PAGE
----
|Photos||Video & Audio||Blogs||Statistics||Archive||Shop||Mobile|
May 31, 2008
Maturity has been one of the reasons behind Michael Clarke's elevation to Australia's vice-captaincy and he showed it throughout the second day in Antigua, where he made what he described as his most special Test hundred. Clarke's on-field promotion to Ricky Ponting's deputy was delayed by the death of his fiancee's father, Graham Bingle, and he stayed in Sydney while his team-mates prepared for the first Test.
He has quickly made up for the lost time. Australia were looking to push towards a large total when Clarke resumed in the morning on 38 and he ensured the side was in excellent health by stumps, having scored his seventh Test century and chipped in with two late wickets.
Clarke knew his duties would increase with the new role, but nobody expected such an immediate impact. When he reached his hundred he dripped tears and leaned back to look at the sky. "There were a couple," Clarke said after play, "it was obviously very emotional."
However, he said it was an easy decision to return to the team and he had the blessing of those close to him. "I've been so keen to get over here and be part of the West Indies tour," he said. "This is the first Test match I've played here. It was hard to leave the family back at home, but I had their support. I know they all wanted me to come over here and do my best."
Clarke said that was also the wish of Graham Bingle. "He told me [before he died] to come over here and play," Clarke told AAP. "He didn't want me to stay at home, so it was special to make this hundred for him. No doubt I wanted to make a hundred for him, no doubt because I knew he wanted me to be over here playing cricket, he didn't want me back at home."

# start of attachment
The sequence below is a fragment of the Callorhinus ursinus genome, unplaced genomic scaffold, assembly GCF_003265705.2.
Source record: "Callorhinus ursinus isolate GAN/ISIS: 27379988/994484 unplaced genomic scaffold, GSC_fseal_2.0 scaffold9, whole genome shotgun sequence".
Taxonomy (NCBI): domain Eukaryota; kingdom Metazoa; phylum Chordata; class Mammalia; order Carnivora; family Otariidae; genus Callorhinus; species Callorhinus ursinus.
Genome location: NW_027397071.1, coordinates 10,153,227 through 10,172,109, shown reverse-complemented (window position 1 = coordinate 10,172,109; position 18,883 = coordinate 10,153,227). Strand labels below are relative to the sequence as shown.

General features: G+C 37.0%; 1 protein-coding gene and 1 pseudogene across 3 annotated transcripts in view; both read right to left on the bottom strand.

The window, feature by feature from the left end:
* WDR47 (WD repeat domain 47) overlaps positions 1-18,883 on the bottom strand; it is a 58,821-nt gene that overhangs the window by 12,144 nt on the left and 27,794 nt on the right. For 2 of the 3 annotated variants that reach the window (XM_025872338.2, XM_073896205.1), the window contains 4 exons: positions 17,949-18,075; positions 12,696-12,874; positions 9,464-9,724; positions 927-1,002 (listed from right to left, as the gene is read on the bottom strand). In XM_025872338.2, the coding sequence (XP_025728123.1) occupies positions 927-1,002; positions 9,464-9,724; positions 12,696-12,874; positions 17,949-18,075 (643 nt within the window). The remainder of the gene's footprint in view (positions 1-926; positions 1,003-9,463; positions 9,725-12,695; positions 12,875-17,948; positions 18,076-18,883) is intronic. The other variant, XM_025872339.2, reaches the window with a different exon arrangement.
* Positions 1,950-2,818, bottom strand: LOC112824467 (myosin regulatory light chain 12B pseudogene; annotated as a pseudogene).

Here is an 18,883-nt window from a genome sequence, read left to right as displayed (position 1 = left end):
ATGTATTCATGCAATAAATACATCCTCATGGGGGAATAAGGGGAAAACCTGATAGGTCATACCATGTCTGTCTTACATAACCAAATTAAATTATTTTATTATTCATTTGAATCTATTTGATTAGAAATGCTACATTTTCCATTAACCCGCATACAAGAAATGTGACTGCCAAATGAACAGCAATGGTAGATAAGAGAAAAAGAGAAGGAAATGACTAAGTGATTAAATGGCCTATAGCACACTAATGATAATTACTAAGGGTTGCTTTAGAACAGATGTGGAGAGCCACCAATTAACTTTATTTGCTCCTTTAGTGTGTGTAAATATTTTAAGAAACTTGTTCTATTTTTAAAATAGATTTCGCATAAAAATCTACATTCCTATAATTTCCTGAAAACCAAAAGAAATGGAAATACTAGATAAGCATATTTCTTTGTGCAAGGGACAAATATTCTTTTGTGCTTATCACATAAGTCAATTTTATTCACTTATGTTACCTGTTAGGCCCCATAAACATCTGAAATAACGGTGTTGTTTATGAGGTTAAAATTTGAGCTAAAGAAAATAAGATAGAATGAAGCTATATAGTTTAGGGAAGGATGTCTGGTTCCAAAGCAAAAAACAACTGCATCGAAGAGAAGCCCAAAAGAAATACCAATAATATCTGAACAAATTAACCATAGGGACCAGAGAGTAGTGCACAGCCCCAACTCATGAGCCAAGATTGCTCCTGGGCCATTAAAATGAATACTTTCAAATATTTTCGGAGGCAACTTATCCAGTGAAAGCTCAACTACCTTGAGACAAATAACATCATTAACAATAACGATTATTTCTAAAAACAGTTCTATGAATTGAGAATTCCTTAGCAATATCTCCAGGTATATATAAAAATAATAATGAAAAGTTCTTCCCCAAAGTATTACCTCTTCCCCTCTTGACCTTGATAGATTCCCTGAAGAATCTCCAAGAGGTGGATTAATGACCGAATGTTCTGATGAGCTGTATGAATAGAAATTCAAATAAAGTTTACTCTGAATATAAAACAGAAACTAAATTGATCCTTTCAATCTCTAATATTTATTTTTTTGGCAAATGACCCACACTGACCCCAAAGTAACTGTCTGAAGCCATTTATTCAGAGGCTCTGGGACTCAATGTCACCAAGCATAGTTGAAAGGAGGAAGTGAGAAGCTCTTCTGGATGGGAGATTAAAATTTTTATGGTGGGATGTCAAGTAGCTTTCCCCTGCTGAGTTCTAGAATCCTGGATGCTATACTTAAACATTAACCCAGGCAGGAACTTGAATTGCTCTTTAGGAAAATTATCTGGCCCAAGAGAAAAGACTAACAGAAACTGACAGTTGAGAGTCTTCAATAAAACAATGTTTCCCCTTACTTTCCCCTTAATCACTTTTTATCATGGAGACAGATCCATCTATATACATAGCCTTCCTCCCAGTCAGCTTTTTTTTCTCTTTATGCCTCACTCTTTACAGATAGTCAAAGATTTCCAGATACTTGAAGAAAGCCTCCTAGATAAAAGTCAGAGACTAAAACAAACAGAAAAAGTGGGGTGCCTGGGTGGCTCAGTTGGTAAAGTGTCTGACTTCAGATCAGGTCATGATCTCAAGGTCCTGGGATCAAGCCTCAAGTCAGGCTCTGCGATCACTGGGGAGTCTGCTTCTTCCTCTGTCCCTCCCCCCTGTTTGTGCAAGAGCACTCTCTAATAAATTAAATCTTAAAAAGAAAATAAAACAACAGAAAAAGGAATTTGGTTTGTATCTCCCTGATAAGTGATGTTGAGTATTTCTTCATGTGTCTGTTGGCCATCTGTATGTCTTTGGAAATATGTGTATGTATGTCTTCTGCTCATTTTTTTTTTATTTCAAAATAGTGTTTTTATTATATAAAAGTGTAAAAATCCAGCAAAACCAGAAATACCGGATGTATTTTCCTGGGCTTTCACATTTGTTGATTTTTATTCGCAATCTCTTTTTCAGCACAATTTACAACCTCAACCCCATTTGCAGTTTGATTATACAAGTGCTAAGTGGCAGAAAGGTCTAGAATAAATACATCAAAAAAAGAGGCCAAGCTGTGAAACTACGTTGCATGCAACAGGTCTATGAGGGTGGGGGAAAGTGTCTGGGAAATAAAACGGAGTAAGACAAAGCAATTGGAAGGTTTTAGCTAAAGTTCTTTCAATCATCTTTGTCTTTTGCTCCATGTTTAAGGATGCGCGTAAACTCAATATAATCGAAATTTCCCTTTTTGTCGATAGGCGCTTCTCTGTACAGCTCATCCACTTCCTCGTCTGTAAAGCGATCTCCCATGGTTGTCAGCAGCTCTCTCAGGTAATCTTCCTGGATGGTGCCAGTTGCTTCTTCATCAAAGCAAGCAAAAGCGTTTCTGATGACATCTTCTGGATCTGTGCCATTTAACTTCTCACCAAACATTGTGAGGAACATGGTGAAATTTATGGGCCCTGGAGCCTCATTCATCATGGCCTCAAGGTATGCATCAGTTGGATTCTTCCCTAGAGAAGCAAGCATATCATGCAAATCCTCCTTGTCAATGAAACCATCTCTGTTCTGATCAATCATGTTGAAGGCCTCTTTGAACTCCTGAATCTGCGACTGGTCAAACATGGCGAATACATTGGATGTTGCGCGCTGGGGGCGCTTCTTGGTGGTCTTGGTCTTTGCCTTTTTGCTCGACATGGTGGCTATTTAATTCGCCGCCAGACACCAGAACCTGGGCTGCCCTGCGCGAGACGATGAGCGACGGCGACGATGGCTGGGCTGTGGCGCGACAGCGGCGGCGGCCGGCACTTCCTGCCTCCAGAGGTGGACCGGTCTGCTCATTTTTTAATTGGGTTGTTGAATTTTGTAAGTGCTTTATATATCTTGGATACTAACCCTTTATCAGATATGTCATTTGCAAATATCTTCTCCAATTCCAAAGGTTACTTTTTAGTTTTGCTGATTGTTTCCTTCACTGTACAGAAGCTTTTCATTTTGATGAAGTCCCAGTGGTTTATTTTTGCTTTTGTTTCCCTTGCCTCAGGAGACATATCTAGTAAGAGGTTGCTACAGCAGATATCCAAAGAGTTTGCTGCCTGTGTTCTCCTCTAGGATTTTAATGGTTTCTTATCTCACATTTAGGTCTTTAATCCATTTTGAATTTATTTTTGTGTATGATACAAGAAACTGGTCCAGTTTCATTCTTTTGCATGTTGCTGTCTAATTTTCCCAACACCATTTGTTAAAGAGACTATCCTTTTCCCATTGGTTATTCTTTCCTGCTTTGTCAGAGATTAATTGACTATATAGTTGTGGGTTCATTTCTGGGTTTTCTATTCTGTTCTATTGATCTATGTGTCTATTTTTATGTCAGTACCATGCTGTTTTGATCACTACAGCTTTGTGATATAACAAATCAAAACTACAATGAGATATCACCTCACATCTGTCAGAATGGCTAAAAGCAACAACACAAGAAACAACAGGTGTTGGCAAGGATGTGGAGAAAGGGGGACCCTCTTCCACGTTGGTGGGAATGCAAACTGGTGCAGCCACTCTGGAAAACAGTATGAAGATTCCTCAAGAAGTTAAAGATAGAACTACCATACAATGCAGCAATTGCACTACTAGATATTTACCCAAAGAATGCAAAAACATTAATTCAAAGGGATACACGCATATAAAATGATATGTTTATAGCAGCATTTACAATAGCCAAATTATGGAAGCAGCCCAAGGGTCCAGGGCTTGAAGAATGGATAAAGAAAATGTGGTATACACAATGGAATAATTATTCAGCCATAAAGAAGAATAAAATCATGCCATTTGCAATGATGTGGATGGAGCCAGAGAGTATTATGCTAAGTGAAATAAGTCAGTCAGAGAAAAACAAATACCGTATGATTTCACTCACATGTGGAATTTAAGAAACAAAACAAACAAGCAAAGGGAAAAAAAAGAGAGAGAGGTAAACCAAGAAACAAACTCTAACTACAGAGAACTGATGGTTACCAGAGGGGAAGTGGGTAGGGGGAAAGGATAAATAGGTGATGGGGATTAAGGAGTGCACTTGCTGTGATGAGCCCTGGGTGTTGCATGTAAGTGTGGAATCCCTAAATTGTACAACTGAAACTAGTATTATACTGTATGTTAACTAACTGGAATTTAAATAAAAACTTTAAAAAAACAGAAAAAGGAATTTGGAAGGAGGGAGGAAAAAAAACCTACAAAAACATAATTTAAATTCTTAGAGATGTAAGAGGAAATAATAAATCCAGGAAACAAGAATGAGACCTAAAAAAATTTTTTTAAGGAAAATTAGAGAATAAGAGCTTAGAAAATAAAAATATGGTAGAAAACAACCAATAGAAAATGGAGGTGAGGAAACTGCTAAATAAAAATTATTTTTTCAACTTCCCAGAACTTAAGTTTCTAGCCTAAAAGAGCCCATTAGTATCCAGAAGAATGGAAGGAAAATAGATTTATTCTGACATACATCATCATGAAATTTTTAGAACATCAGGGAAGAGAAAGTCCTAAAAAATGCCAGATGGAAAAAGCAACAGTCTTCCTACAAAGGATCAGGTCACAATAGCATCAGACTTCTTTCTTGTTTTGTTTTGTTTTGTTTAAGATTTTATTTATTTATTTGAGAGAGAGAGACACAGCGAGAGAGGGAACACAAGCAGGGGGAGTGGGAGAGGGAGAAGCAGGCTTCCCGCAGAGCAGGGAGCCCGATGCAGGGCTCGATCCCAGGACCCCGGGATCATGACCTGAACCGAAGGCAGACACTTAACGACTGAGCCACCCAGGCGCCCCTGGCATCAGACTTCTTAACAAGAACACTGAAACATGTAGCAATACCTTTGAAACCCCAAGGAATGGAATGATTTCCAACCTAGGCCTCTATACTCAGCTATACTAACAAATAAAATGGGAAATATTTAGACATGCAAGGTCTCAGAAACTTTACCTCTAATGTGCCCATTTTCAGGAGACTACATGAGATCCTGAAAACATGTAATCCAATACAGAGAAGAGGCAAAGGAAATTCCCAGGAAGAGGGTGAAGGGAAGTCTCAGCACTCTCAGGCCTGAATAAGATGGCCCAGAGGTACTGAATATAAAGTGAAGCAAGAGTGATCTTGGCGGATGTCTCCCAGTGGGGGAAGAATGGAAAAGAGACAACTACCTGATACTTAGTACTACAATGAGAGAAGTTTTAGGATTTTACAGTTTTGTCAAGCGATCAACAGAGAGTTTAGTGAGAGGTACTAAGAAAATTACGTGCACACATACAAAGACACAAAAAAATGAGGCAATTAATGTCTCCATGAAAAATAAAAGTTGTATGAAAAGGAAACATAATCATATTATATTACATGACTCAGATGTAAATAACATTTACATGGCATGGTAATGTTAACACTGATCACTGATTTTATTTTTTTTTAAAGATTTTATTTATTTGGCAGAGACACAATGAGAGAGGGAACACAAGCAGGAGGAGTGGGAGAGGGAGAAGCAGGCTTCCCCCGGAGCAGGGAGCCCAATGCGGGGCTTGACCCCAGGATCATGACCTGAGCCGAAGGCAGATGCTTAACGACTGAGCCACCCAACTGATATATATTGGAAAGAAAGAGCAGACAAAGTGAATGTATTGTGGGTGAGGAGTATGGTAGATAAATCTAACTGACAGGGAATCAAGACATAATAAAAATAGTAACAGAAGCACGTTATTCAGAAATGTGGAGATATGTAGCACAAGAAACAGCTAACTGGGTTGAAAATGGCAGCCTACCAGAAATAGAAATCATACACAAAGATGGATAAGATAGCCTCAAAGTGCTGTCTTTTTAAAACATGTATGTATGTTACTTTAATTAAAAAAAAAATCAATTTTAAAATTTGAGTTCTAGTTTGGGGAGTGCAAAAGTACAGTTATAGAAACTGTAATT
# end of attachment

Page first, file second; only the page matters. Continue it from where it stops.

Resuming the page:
For a player who hasn't appeared in a game since March, his sensible 110 was an outstanding effort. There were 12 fours, including the on-drive to bring up his hundred, before the innings ended on the 187th ball when he top edged a pull to Xavier Marshall at midwicket. Clarke wasn't finished.
His magic touch transferred to his bowling when he picked up two vital wickets before stumps, including the set Marshall. In his third over Clarke trapped Marshall lbw when he padded up on 53, and followed it up five balls later when Runako Morton's miscued slog went to Simon Katich at short midwicket.
"I've snuck in a couple of wickets, it was nice," Clarke said. "I asked Ricky for a bit of a bowl a few times and I think he got sick of me asking, so he had to give me a go."
West Indies finished at 125 for 3 and Australia hold a lead of 324. "We played really well, 479 is a really good score on that wicket," he said. "It's going to be a tough day tomorrow, so fingers crossed we can get out there and have another bat."
© ESPN Sports Media Ltd.
Stats highlights from the fourth ODI between India and West Indies in Dharamsala